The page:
Catholic Church Sells Out to the Chinese Government
The Chinese government this weekend signed a “provisional agreement” with the Vatican which gives China’s Communist government the power to nominate future leaders of the Catholic Church.
The agreement, announced on Sunday, ends a decades-long fight over who chooses Catholic bishops in the world’s most populous country. While exact details were not made public, those close to the matter insist the pope will have the power to veto any nominee proposed by Beijing.
It is unclear whether the pope will have a say in the choice of nominees or what the vetting process will look like for China’s appointments. The agreement supposedly allows for the possibility of revisions after 1-2 years.
The Vatican and Beijing have not had formal diplomatic ties since China turned Communist in 1949. Since then, the nation’s Catholic population has been split between a state-approved church and an underground church that remains loyal to the Vatican.
Catholicism in China has further eroded under President Xi Jinping and his intensifying crackdowns and surveillance of religious groups.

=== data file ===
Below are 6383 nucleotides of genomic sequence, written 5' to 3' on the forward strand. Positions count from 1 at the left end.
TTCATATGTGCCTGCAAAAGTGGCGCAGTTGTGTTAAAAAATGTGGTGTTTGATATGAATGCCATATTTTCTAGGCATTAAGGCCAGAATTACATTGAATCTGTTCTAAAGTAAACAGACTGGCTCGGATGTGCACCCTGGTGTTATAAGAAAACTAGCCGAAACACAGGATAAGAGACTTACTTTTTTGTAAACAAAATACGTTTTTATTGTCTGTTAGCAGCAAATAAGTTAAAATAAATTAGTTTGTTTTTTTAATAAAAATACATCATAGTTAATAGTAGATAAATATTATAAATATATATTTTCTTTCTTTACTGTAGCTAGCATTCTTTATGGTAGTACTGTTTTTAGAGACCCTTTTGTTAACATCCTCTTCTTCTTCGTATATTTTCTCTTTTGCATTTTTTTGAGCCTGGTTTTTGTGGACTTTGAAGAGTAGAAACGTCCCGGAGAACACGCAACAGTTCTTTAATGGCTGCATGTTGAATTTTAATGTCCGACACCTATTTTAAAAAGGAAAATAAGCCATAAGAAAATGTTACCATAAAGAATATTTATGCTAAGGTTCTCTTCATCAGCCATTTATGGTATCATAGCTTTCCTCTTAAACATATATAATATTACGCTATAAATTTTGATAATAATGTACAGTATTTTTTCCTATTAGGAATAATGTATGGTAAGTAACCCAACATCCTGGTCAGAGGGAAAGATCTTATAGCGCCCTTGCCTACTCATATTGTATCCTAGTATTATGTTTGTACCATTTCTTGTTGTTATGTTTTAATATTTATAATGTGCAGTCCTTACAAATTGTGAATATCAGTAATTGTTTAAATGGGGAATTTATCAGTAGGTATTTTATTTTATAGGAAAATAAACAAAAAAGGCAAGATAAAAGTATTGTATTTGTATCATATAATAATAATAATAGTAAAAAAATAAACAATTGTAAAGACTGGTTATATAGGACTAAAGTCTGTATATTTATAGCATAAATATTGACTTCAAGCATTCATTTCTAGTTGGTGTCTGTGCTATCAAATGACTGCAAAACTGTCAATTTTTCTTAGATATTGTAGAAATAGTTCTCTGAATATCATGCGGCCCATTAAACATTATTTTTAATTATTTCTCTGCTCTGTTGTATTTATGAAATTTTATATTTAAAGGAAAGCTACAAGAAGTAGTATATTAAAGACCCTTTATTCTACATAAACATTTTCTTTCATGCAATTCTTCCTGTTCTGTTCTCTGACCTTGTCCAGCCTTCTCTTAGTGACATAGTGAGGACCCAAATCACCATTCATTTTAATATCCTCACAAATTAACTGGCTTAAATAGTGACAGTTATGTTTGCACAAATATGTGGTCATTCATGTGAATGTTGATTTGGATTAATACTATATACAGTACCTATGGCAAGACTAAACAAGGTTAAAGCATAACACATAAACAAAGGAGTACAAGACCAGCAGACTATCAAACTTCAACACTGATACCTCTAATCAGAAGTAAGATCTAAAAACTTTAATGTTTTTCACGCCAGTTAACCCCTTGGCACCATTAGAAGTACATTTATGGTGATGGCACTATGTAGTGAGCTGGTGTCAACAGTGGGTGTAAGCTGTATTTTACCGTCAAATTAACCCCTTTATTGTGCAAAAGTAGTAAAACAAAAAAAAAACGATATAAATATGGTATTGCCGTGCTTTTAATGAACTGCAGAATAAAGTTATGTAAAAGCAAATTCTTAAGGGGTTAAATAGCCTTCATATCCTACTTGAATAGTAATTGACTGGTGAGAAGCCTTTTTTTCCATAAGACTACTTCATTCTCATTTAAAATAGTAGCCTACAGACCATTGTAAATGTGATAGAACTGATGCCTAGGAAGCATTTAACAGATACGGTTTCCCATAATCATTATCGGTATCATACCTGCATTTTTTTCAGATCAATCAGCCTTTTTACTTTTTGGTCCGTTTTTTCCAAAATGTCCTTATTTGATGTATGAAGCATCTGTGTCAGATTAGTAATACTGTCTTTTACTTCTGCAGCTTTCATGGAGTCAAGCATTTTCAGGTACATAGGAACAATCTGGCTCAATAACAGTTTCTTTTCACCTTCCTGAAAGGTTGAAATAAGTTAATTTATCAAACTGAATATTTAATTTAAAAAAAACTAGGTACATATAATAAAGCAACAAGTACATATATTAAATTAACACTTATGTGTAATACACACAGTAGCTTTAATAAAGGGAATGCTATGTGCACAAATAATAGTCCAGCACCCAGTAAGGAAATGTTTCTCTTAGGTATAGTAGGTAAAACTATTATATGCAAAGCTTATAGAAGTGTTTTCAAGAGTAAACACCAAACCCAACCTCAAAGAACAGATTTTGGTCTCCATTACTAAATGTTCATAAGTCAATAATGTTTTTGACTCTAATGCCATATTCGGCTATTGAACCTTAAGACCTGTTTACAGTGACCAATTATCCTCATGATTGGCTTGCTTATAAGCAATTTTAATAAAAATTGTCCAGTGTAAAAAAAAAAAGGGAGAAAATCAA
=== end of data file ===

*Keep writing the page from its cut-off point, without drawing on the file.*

Vatican spokesman Greg Burke insists the aim of the agreement is “not political but pastoral” and that it will allow “the faithful to have bishops who are in communion with Rome but at the same time recognized by Chinese authorities.”
Let’s remember China’s government is strictly atheist.
Saturday’s agreement “could pave the way to formal diplomatic ties, but it will also anger many Chinese Catholics as a sellout to the Communist government,” notes NPR’s Sylvia Poggioli. “Many underground Chinese Catholics fear greater suppression if the Vatican cedes more control to Beijing. Other Catholics see the accord as a rapprochement that will avert a potential schism.”
As part of the deal, Pope Francis agreed to recognize seven excommunicated Chinese bishops (all of whom were appointed without the Vatican’s approval).
Author’s Note: This is an obscene and vulgar display of lack of respect for the American principle of freedom of religion, but China does not have that freedom (or many others that we enjoy). For the Vatican, this is a strategy to improve ties with the 12 million Catholics living in China. For President Jinping, it could be a strategy to obtain further control over his people and to eventually push them away from Catholicism.